My Double Life as a Spy Instructor

My Double Life as a Spy Instructor

My favorite part of this internship is doing things that are outside of what I normally do (lake surveying, E. coli testing, and macroinvertebrate sampling). These things include going on copperhead calls, accompanying bird and bat surveyors, and helping with rare plant (Isotria medeoloides) surveying.

My first copperhead call. I got to shut the transport box
A bat caught via mist netting. This bat was pretty calm compared to the others

A bat taking off

The week of June 18th, from Tuesday to Thursday, I was afforded the opportunity to spend each day with the park’s Spy Camp. Spy Camp is a three day long summer camp program for kids 9 to 12 years old. From 1942–1945, the Office of Strategic Services (OSS), the precursor to the modern-day Central Intelligence Agency (CIA), used the park’s (then called the Chopawamsic Recreational Demonstration Area) cabin camp areas as secret training areas. Spy Camp engages campers in skills and knowledge that were learned by OSS trainees when they were in the park. Unfortunately, it did rain all week; however, as Ranger Kerri (the overall person who made sure Spy Camp came together) said, “Spies train in any weather.”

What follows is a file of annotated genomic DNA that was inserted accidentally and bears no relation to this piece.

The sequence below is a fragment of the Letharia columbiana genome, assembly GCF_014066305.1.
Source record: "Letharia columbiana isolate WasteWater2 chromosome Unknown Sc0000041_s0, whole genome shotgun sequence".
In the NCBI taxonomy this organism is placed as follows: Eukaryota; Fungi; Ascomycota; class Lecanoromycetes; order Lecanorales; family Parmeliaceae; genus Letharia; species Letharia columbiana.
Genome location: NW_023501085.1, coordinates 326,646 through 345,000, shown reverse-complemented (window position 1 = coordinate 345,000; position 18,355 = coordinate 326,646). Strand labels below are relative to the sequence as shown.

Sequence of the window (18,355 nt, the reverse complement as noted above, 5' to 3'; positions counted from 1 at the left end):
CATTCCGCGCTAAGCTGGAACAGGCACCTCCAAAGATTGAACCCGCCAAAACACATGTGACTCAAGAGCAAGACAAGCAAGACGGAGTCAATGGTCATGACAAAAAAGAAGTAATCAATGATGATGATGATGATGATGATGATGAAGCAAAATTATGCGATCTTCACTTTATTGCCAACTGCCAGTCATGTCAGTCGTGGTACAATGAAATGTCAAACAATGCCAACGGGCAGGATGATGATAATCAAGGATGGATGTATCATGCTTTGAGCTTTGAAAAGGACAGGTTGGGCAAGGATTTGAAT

It rained all week and often poured but Spy Camp went on

Campers participated in an obstacle course, basic first aid, knot tying, creating a spy persona, archery, land navigation, and using Morse code, which I assisted in.

Part of the obstacle course; I was responsible for resetting this part when campers knocked it down
Archery. I was able to shoot a few rounds

The week culminated in a final skills test in which campers had to use the skills they learned throughout the week to rescue Agent Adam by following clues.

Agent Adam. Campers had to find him, bandage him up, and carry him back to the camp's base (the dining hall)
It was not only the campers who learned skills this week, I did as well. Despite being a Geography major, I had never learned how to use a compass and map, this week I did!
A compass and a map of Cabin Camp 1 (where the camp was held) was used for the land navigation exercise

I attempted to learn some knots along with the campers as I regularly have to knot up rope so it does not slip when I am doing my transect lines for the lake survey. However, I don’t think the knots the campers were learning were particularly applicable for my situation. Oh well.

A sheet of knots that the campers learned and practiced
I am also grateful for all the great park staff and volunteers I got to meet and work with.
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